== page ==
Engaged Enlightenment

Each morning, Vann Park on Evansville’s East Side welcomes a flurry of activity. Walkers trot their dogs across the lawn. Runners stretch their legs by tracing the park’s perimeter. Families converge on the playground, children ambling across the jungle gyms and slides. Pairs sit at picnic tables for a friendly game of chess.

Amidst the bustle, just before 9 a.m. — weather permitting — a small clutch of people congregates on a patch of grass on the far west end of the park. Setting up camp under a broad canopy of trees, they settle into lawn chairs and greet each morning by freeing their minds. Through 20-minute sessions, the group practices meditation, quietly communing with themselves and stilling their thoughts and breathing. They’ve found that the sessions start their day on a positive note.

Meditation itself is not a new practice. Its history traces back to sixth-century BCE Buddhist, Hindu, and Taoist traditions. Its earliest purpose is less clear: Historical studies show it could have been a tool for contemplation or socialization. Meditation took root in early Eastern religions as a way to commune with God and oneself, and the practice has since moved to the western world. In the past 20 years, it has gained a more mainstream following for its research-supported healthbenefits, but for the group of friends gathered each morning at Vann Park, the daily sessions have provided a much-need grounding after a tumultuous year.

A ray of light in a pandemic

Meditation was a path Lorenzo Minor had already embarked on before the group formed. At the onset of the COVID-19 pandemic, Minor, a longtime local baker and namesake of the former Lorenzo’s Bistro on south Hebron Avenue, began practicing meditation each morning at the park. After a few sessions of solo meditation, he invited friends and neighbors to join in — something they were eager to do since it naturally allowed for social distancing.

The group enjoys a smattering of conversation before and after the sessions. Minor chooses a meditation topic via the app Headspace; although the sessions are mostly silent, they are themed around certain affirmations or goals. A woman’s soothing British accent — the app offers a small collection of voices to choose from — softly narrates the sessions, leading participants through breathing exercises and silent recitations for about 20 minutes.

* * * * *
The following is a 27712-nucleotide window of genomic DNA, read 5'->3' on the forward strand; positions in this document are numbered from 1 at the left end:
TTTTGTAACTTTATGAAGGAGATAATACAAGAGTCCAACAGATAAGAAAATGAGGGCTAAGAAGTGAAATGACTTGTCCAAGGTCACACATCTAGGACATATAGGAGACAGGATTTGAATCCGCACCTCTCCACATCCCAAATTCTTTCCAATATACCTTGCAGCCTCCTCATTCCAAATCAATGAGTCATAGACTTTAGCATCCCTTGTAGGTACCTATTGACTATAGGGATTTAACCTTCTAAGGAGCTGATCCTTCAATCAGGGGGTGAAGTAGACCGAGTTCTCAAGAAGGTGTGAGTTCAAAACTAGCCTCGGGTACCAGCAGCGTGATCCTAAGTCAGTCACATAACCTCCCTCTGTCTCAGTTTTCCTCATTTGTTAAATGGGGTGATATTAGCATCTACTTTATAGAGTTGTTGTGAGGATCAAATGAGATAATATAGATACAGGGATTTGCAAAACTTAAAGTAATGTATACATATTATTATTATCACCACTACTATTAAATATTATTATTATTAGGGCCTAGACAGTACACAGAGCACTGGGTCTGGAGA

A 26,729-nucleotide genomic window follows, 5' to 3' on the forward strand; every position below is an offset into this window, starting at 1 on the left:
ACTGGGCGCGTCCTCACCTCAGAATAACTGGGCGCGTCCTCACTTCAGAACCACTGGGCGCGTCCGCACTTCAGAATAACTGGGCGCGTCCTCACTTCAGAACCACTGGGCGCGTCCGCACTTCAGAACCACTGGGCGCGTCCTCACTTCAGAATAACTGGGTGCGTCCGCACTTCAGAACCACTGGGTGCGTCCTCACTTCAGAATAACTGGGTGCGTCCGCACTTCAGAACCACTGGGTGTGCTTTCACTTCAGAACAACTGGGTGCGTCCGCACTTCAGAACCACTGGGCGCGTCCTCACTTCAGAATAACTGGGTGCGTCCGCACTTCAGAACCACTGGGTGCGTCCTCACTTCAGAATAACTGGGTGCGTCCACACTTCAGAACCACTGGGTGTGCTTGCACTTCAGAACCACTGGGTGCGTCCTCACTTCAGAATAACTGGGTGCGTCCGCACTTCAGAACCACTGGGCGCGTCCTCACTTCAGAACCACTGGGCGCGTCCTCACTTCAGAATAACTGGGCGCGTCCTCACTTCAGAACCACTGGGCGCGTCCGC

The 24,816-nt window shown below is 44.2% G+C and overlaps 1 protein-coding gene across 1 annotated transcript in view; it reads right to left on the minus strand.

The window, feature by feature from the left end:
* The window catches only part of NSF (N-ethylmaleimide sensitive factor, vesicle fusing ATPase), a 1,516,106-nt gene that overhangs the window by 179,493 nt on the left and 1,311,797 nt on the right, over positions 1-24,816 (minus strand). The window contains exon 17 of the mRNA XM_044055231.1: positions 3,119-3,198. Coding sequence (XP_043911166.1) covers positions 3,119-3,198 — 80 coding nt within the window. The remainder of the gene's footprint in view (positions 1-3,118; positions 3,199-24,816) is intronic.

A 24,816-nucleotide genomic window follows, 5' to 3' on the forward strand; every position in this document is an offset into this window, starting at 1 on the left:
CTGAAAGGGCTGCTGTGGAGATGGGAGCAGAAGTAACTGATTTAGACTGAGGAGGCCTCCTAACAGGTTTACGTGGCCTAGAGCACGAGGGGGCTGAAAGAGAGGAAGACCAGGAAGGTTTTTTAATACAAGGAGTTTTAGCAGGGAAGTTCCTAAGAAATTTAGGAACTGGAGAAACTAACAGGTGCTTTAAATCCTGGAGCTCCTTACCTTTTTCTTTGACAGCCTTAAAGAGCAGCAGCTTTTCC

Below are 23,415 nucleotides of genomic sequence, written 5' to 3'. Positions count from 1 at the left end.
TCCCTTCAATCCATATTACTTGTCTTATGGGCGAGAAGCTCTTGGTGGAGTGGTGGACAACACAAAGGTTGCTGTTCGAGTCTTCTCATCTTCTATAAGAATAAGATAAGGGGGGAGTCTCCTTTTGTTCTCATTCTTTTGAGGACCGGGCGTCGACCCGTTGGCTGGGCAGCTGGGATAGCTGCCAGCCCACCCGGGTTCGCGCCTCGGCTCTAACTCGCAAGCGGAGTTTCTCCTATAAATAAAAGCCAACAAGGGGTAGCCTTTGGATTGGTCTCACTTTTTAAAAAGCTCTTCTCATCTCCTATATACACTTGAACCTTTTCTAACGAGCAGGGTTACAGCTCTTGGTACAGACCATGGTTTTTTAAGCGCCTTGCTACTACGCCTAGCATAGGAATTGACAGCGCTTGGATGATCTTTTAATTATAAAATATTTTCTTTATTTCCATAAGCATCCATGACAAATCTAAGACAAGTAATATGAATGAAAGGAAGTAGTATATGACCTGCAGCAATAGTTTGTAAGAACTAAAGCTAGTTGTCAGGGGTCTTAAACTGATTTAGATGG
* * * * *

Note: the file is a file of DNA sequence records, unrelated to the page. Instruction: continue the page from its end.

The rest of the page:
The group usually consists of about a half-dozen friends and neighbors. Most are retired from a wide variety of professions — accounting, psychiatry, social work — and have time to devote to morning meditation sessions. Participant Patricia Harralson says many in the group already were meeting for dinner parties two or three times a week, so daily meditation became a way to stay connected to one another during state-mandated stay-at-home measures.

“There’s a basic group,” Minor says. “The little group we have is extremely comfortable together, and very loyal.”

Improved health

Research conducted by the University of California Los Angeles’ Mindful Awareness Research Center has found that meditation can stimulate a person’s socialization, reduce loneliness, and significantly improve sleep quality.

In the year since beginning daily meditation, Minor says his sleep habits have improved and his blood pressure has lowered. He’s also observed an overall sense of calm permeate his demeanor.

“Not much bothers me anymore,” he says.

Minor says the meditation sessions have produced such a stillness in him that it now translates into other parts of his life. He notes that meditation isn’t confined to dedicated sessions, but rather produces the opportunity to connect with oneself anywhere and at any time.

“You can meditate even while washing dishes,” he says.

▲ As the group practices meditation, its members have become more in tune with the surrounding nature, particularly a family of hawks that calls Vann Park home.
A connection to nature